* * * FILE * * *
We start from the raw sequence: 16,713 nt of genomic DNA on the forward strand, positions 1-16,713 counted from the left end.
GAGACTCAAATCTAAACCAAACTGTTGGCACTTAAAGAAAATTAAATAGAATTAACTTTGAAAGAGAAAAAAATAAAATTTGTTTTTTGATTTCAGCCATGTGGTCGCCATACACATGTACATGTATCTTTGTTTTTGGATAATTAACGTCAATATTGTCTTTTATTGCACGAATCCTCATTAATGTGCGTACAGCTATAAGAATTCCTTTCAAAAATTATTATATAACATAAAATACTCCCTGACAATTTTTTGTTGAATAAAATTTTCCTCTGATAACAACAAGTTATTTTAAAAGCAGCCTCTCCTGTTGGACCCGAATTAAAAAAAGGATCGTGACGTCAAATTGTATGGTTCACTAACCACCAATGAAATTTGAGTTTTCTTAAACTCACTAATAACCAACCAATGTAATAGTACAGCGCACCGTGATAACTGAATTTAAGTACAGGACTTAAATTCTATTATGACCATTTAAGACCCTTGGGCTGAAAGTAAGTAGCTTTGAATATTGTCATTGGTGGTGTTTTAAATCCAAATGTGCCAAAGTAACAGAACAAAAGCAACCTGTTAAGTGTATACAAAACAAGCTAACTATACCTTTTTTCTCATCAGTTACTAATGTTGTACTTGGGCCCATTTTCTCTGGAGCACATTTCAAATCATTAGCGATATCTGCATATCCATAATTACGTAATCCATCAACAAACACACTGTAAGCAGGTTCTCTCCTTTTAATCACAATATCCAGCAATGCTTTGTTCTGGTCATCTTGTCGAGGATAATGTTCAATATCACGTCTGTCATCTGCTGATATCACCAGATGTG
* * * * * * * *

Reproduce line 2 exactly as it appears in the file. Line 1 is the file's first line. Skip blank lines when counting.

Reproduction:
GAGACTCAAATCTAAACCAAACTGTTGGCACTTAAAGAAAATTAAATAGAATTAACTTTGAAAGAGAAAAAAATAAAATTTGTTTTTTGATTTCAGCCATGTGGTCGCCATACACATGTACATGTATCTTTGTTTTTGGATAATTAACGTCAATATTGTCTTTTATTGCACGAATCCTCATTAATGTGCGTACAGCTATAAGAATTCCTTTCAAAAATTATTATATAACATAAAATACTCCCTGACAATTTTTTGTTGAATAAAATTTTCCTCTGATAACAACAAGTTATTTTAAAAGCAGCCTCTCCTGTTGGACCCGAATTAAAAAAAGGATCGTGACGTCAAATTGTATGGTTCACTAACCACCAATGAAATTTGAGTTTTCTTAAACTCACTAATAACCAACCAATGTAATAGTACAGCGCACCGTGATAACTGAATTTAAGTACAGGACTTAAATTCTATTATGACCATTTAAGACCCTTGGGCTGAAAGTAAGTAGCTTTGAATATTGTCATTGGTGGTGTTTTAAATCCAAATGTGCCAAAGTAACAGAACAAAAGCAACCTGTTAAGTGTATACAAAACAAGCTAACTATACCTTTTTTCTCATCAGTTACTAATGTTGTACTTGGGCCCATTTTCTCTGGAGCACATTTCAAATCATTAGCGATATCTGCATATCCATAATTACGTAATCCATCAACAAACACACTGTAAGCAGGTTCTCTCCTTTTAATCACAATATCCAGCAATGCTTTGTTCTGGTCATCTTGTCGAGGATAATGTTCAATATCACGTCTGTCATCTGCTGATATCACCAGATGTG